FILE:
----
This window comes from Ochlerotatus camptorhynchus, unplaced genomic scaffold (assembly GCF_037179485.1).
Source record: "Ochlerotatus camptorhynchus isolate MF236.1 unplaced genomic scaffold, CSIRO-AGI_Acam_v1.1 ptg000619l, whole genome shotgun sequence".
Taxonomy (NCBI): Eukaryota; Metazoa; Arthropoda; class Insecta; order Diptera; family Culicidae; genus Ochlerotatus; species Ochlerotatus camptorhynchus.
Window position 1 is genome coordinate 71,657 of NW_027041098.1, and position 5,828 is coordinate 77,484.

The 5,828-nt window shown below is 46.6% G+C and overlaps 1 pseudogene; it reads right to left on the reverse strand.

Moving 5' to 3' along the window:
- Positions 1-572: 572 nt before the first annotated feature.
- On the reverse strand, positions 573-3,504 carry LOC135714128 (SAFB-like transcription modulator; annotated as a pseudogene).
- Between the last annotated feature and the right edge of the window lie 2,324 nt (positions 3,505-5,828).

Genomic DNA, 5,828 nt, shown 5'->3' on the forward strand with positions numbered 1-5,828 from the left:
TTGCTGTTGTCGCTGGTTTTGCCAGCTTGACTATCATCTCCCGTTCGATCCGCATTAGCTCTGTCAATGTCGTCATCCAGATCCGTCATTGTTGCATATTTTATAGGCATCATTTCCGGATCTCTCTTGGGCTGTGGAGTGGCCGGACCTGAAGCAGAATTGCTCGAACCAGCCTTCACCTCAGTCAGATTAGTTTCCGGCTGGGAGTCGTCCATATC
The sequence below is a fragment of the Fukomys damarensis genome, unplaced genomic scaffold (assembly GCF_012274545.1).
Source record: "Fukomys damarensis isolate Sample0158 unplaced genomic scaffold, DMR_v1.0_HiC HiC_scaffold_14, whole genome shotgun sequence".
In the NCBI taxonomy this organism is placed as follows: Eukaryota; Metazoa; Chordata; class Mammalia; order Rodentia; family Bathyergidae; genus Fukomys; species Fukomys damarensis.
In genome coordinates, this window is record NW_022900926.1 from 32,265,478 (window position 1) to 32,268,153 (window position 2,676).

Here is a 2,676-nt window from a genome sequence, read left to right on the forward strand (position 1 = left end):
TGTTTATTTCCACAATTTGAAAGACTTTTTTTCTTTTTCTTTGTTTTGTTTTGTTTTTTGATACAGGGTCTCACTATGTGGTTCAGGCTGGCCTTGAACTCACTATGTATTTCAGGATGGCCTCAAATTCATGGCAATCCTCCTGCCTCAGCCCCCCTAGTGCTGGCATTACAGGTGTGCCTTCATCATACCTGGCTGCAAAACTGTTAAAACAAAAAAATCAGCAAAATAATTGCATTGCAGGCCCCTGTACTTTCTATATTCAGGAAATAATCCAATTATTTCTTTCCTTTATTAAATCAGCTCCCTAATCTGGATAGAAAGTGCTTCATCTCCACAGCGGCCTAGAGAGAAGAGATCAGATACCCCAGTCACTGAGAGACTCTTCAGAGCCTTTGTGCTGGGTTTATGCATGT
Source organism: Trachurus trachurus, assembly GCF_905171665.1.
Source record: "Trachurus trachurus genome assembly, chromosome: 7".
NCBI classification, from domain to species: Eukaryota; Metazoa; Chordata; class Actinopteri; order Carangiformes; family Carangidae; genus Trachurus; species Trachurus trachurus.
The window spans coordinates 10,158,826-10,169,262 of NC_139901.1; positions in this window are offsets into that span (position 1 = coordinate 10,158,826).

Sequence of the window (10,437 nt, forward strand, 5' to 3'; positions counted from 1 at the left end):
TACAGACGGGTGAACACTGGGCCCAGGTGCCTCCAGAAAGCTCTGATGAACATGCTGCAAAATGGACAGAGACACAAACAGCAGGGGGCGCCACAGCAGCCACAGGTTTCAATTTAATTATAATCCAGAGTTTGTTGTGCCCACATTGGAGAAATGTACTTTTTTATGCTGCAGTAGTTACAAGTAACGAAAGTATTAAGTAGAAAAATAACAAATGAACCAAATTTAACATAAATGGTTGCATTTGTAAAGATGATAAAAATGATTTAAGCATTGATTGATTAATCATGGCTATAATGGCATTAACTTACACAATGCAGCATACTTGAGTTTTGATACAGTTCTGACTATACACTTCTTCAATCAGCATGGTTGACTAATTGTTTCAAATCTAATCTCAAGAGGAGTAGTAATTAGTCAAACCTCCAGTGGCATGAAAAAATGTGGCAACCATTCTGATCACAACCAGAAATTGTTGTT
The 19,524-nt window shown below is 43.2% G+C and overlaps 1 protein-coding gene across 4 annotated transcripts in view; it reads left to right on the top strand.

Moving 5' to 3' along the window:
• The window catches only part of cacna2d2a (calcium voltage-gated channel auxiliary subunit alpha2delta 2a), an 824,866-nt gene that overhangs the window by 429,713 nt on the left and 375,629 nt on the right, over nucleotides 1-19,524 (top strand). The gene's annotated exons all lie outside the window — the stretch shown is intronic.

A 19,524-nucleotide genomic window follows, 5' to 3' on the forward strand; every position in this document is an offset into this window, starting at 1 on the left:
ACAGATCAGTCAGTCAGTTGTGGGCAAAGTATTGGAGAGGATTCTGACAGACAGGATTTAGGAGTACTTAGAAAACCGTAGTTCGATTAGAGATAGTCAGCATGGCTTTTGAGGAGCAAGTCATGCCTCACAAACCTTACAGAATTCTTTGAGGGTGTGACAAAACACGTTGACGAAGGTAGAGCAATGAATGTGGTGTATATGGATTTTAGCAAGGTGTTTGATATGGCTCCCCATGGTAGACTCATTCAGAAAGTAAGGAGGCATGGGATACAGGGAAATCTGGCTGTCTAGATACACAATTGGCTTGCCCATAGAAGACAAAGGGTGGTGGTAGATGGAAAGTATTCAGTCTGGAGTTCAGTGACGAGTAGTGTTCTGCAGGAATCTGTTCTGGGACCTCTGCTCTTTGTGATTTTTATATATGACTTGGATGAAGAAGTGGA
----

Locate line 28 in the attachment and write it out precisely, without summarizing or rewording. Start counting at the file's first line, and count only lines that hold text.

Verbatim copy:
ACAGATCAGTCAGTCAGTTGTGGGCAAAGTATTGGAGAGGATTCTGACAGACAGGATTTAGGAGTACTTAGAAAACCGTAGTTCGATTAGAGATAGTCAGCATGGCTTTTGAGGAGCAAGTCATGCCTCACAAACCTTACAGAATTCTTTGAGGGTGTGACAAAACACGTTGACGAAGGTAGAGCAATGAATGTGGTGTATATGGATTTTAGCAAGGTGTTTGATATGGCTCCCCATGGTAGACTCATTCAGAAAGTAAGGAGGCATGGGATACAGGGAAATCTGGCTGTCTAGATACACAATTGGCTTGCCCATAGAAGACAAAGGGTGGTGGTAGATGGAAAGTATTCAGTCTGGAGTTCAGTGACGAGTAGTGTTCTGCAGGAATCTGTTCTGGGACCTCTGCTCTTTGTGATTTTTATATATGACTTGGATGAAGAAGTGGA